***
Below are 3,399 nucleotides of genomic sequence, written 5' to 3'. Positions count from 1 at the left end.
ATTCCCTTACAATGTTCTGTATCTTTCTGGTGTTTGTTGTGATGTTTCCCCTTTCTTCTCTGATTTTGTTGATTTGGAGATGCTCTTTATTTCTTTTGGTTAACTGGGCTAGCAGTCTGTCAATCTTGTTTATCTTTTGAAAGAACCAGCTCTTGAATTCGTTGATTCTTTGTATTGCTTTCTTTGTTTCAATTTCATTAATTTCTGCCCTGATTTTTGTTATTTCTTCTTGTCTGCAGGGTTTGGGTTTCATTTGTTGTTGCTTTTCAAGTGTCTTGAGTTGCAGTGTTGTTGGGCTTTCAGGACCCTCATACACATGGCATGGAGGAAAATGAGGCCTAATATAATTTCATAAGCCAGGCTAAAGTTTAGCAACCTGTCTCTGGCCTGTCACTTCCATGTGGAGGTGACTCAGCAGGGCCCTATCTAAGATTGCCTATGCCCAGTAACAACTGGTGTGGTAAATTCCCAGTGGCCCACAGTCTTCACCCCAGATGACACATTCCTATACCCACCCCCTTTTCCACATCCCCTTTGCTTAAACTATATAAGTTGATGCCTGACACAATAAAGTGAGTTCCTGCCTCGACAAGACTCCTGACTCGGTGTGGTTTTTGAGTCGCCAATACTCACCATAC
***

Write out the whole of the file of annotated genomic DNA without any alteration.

Below are 3,399 nucleotides of genomic sequence, written 5' to 3'. Positions count from 1 at the left end.
ATTCCCTTACAATGTTCTGTATCTTTCTGGTGTTTGTTGTGATGTTTCCCCTTTCTTCTCTGATTTTGTTGATTTGGAGATGCTCTTTATTTCTTTTGGTTAACTGGGCTAGCAGTCTGTCAATCTTGTTTATCTTTTGAAAGAACCAGCTCTTGAATTCGTTGATTCTTTGTATTGCTTTCTTTGTTTCAATTTCATTAATTTCTGCCCTGATTTTTGTTATTTCTTCTTGTCTGCAGGGTTTGGGTTTCATTTGTTGTTGCTTTTCAAGTGTCTTGAGTTGCAGTGTTGTTGGGCTTTCAGGACCCTCATACACATGGCATGGAGGAAAATGAGGCCTAATATAATTTCATAAGCCAGGCTAAAGTTTAGCAACCTGTCTCTGGCCTGTCACTTCCATGTGGAGGTGACTCAGCAGGGCCCTATCTAAGATTGCCTATGCCCAGTAACAACTGGTGTGGTAAATTCCCAGTGGCCCACAGTCTTCACCCCAGATGACACATTCCTATACCCACCCCCTTTTCCACATCCCCTTTGCTTAAACTATATAAGTTGATGCCTGACACAATAAAGTGAGTTCCTGCCTCGACAAGACTCCTGACTCGGTGTGGTTTTTGAGTCGCCAATACTCACCATAC